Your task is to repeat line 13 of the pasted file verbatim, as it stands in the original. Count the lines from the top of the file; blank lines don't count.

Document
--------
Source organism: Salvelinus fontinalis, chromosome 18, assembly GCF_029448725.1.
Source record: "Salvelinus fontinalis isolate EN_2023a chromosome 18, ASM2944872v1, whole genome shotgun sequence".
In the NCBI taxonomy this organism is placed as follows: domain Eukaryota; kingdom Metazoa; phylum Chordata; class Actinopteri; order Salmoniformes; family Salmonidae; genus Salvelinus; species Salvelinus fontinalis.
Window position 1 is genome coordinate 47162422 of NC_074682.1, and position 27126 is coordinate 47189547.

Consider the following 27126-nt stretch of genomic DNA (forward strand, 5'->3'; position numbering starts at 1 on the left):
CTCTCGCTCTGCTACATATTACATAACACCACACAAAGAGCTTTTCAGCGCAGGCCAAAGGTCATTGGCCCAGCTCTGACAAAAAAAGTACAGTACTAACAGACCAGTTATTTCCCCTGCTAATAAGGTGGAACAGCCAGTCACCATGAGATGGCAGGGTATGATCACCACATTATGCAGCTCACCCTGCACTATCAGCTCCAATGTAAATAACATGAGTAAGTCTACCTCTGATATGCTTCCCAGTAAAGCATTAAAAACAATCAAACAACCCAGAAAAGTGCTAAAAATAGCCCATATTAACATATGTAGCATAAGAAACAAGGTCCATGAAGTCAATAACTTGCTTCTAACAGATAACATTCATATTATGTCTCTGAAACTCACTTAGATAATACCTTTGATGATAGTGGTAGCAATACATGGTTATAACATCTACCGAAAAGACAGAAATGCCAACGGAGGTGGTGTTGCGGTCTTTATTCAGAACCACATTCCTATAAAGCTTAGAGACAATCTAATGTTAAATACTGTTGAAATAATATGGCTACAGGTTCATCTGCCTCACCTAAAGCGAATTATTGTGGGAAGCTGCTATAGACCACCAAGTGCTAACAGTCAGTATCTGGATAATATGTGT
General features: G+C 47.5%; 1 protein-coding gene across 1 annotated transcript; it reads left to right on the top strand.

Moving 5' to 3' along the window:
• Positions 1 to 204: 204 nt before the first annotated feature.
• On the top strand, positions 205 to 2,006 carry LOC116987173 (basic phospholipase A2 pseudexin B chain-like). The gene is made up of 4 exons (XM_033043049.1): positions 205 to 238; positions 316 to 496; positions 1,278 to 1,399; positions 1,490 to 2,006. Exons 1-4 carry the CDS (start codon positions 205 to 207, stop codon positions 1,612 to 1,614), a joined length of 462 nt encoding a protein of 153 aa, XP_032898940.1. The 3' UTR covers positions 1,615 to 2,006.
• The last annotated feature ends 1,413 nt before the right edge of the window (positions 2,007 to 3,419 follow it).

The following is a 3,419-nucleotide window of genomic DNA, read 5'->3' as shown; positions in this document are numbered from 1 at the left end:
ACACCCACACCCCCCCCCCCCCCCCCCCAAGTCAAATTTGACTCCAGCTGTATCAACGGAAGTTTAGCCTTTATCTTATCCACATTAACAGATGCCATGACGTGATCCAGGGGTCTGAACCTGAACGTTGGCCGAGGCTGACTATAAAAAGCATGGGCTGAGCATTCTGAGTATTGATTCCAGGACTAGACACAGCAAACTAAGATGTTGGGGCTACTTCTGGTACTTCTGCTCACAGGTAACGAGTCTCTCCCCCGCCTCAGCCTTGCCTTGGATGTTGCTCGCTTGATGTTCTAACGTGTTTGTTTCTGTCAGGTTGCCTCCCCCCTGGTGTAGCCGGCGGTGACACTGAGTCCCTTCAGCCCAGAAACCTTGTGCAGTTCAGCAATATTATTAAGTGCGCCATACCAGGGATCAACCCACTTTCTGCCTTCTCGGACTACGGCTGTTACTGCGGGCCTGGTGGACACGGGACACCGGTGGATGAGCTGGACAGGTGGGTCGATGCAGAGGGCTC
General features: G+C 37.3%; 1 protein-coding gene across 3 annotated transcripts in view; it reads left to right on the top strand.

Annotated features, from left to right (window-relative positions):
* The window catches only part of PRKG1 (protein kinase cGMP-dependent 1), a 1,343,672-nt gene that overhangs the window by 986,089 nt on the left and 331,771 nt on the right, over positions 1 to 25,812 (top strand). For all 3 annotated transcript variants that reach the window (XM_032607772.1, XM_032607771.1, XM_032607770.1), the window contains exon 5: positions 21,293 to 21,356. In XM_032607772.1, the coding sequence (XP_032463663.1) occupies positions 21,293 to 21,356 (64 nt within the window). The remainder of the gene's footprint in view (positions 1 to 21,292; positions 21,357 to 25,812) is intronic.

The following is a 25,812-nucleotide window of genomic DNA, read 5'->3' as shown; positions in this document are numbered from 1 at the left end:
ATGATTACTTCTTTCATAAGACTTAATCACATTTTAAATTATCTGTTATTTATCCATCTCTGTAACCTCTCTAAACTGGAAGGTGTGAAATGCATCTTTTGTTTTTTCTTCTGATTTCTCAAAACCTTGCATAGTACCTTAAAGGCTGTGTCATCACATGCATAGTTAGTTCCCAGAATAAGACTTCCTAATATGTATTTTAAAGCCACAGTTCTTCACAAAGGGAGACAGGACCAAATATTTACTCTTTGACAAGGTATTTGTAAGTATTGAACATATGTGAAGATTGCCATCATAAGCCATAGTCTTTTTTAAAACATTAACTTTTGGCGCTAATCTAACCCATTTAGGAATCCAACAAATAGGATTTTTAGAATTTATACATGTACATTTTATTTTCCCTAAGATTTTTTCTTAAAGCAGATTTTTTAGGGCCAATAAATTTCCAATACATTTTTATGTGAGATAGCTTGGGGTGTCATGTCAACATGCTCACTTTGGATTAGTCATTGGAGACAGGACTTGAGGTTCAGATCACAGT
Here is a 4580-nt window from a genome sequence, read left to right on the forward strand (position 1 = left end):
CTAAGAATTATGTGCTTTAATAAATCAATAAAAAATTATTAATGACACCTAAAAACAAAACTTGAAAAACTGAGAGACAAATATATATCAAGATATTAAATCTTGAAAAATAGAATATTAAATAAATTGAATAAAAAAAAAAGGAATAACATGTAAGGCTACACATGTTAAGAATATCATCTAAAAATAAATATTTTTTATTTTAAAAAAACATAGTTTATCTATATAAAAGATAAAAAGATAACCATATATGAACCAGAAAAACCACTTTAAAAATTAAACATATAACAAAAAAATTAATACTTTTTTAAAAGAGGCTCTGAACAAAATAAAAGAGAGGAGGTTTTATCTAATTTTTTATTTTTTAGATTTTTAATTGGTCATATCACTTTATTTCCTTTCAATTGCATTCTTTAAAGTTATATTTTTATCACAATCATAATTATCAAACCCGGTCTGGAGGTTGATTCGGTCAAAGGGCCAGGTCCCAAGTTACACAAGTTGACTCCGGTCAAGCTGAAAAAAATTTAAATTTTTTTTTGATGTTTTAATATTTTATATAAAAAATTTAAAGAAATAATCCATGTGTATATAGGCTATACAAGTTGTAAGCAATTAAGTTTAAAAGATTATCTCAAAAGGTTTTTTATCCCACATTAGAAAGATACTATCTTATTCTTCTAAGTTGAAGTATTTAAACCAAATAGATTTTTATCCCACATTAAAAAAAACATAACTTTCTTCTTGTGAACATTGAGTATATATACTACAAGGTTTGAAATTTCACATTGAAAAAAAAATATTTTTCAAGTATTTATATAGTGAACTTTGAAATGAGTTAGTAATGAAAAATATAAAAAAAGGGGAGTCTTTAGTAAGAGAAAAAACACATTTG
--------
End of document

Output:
ACACCCACACCCCCCCCCCCCCCCCCCCAAGTCAAATTTGACTCCAGCTGTATCAACGGAAGTTTAGCCTTTATCTTATCCACATTAACAGATGCCATGACGTGATCCAGGGGTCTGAACCTGAACGTTGGCCGAGGCTGACTATAAAAAGCATGGGCTGAGCATTCTGAGTATTGATTCCAGGACTAGACACAGCAAACTAAGATGTTGGGGCTACTTCTGGTACTTCTGCTCACAGGTAACGAGTCTCTCCCCCGCCTCAGCCTTGCCTTGGATGTTGCTCGCTTGATGTTCTAACGTGTTTGTTTCTGTCAGGTTGCCTCCCCCCTGGTGTAGCCGGCGGTGACACTGAGTCCCTTCAGCCCAGAAACCTTGTGCAGTTCAGCAATATTATTAAGTGCGCCATACCAGGGATCAACCCACTTTCTGCCTTCTCGGACTACGGCTGTTACTGCGGGCCTGGTGGACACGGGACACCGGTGGATGAGCTGGACAGGTGGGTCGATGCAGAGGGCTC